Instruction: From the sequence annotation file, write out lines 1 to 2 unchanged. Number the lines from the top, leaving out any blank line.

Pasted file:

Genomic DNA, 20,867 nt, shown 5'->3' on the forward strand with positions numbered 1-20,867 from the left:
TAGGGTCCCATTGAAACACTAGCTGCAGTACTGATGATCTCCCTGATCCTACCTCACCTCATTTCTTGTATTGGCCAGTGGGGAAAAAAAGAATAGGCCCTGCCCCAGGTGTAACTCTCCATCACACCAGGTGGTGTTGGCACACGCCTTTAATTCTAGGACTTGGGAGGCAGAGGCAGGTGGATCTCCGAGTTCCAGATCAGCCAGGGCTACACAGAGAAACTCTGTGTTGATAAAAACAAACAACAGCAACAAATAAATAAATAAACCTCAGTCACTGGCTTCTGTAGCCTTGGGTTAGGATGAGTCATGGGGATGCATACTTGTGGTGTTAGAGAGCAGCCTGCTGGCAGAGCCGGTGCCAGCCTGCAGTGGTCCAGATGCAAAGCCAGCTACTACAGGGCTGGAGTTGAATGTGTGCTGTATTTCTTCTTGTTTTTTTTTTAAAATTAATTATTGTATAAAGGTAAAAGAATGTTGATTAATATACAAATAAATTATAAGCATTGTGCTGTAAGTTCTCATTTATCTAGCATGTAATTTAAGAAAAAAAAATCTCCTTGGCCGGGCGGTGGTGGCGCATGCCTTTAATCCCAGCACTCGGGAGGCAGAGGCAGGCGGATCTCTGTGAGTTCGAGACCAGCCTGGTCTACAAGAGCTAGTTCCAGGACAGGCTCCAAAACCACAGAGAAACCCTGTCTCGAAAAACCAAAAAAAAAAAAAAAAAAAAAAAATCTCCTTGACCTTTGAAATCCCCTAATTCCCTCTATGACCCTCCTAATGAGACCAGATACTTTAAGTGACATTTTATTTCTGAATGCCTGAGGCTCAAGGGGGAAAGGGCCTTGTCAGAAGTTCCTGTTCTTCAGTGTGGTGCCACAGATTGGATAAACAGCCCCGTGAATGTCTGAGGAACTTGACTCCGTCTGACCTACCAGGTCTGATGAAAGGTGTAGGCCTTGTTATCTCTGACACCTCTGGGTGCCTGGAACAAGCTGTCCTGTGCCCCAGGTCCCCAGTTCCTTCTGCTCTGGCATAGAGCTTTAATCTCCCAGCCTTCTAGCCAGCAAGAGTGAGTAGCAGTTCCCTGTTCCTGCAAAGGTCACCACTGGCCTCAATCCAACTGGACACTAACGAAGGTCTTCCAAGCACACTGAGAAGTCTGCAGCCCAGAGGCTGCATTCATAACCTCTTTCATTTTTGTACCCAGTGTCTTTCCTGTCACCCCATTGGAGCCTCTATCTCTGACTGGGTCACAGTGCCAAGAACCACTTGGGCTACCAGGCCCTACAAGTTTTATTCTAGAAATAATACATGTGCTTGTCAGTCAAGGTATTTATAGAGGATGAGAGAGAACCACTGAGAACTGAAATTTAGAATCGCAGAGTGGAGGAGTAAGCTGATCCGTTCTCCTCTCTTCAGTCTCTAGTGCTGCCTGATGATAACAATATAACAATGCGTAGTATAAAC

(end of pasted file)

Genomic DNA, 20,867 nt, shown 5'->3' on the forward strand with positions numbered 1-20,867 from the left:
TAGGGTCCCATTGAAACACTAGCTGCAGTACTGATGATCTCCCTGATCCTACCTCACCTCATTTCTTGTATTGGCCAGTGGGGAAAAAAAGAATAGGCCCTGCCCCAGGTGTAACTCTCCATCACACCAGGTGGTGTTGGCACACGCCTTTAATTCTAGGACTTGGGAGGCAGAGGCAGGTGGATCTCCGAGTTCCAGATCAGCCAGGGCTACACAGAGAAACTCTGTGTTGATAAAAACAAACAACAGCAACAAATAAATAAATAAACCTCAGTCACTGGCTTCTGTAGCCTTGGGTTAGGATGAGTCATGGGGATGCATACTTGTGGTGTTAGAGAGCAGCCTGCTGGCAGAGCCGGTGCCAGCCTGCAGTGGTCCAGATGCAAAGCCAGCTACTACAGGGCTGGAGTTGAATGTGTGCTGTATTTCTTCTTGTTTTTTTTTTAAAATTAATTATTGTATAAAGGTAAAAGAATGTTGATTAATATACAAATAAATTATAAGCATTGTGCTGTAAGTTCTCATTTATCTAGCATGTAATTTAAGAAAAAAAAATCTCCTTGGCCGGGCGGTGGTGGCGCATGCCTTTAATCCCAGCACTCGGGAGGCAGAGGCAGGCGGATCTCTGTGAGTTCGAGACCAGCCTGGTCTACAAGAGCTAGTTCCAGGACAGGCTCCAAAACCACAGAGAAACCCTGTCTCGAAAAACCAAAAAAAAAAAAAAAAAAAAAAAATCTCCTTGACCTTTGAAATCCCCTAATTCCCTCTATGACCCTCCTAATGAGACCAGATACTTTAAGTGACATTTTATTTCTGAATGCCTGAGGCTCAAGGGGGAAAGGGCCTTGTCAGAAGTTCCTGTTCTTCAGTGTGGTGCCACAGATTGGATAAACAGCCCCGTGAATGTCTGAGGAACTTGACTCCGTCTGACCTACCAGGTCTGATGAAAGGTGTAGGCCTTGTTATCTCTGACACCTCTGGGTGCCTGGAACAAGCTGTCCTGTGCCCCAGGTCCCCAGTTCCTTCTGCTCTGGCATAGAGCTTTAATCTCCCAGCCTTCTAGCCAGCAAGAGTGAGTAGCAGTTCCCTGTTCCTGCAAAGGTCACCACTGGCCTCAATCCAACTGGACACTAACGAAGGTCTTCCAAGCACACTGAGAAGTCTGCAGCCCAGAGGCTGCATTCATAACCTCTTTCATTTTTGTACCCAGTGTCTTTCCTGTCACCCCATTGGAGCCTCTATCTCTGACTGGGTCACAGTGCCAAGAACCACTTGGGCTACCAGGCCCTACAAGTTTTATTCTAGAAATAATACATGTGCTTGTCAGTCAAGGTATTTATAGAGGATGAGAGAGAACCACTGAGAACTGAAATTTAGAATCGCAGAGTGGAGGAGTAAGCTGATCCGTTCTCCTCTCTTCAGTCTCTAGTGCTGCCTGATGATAACAATATAACAATGCGTAGTATAAAC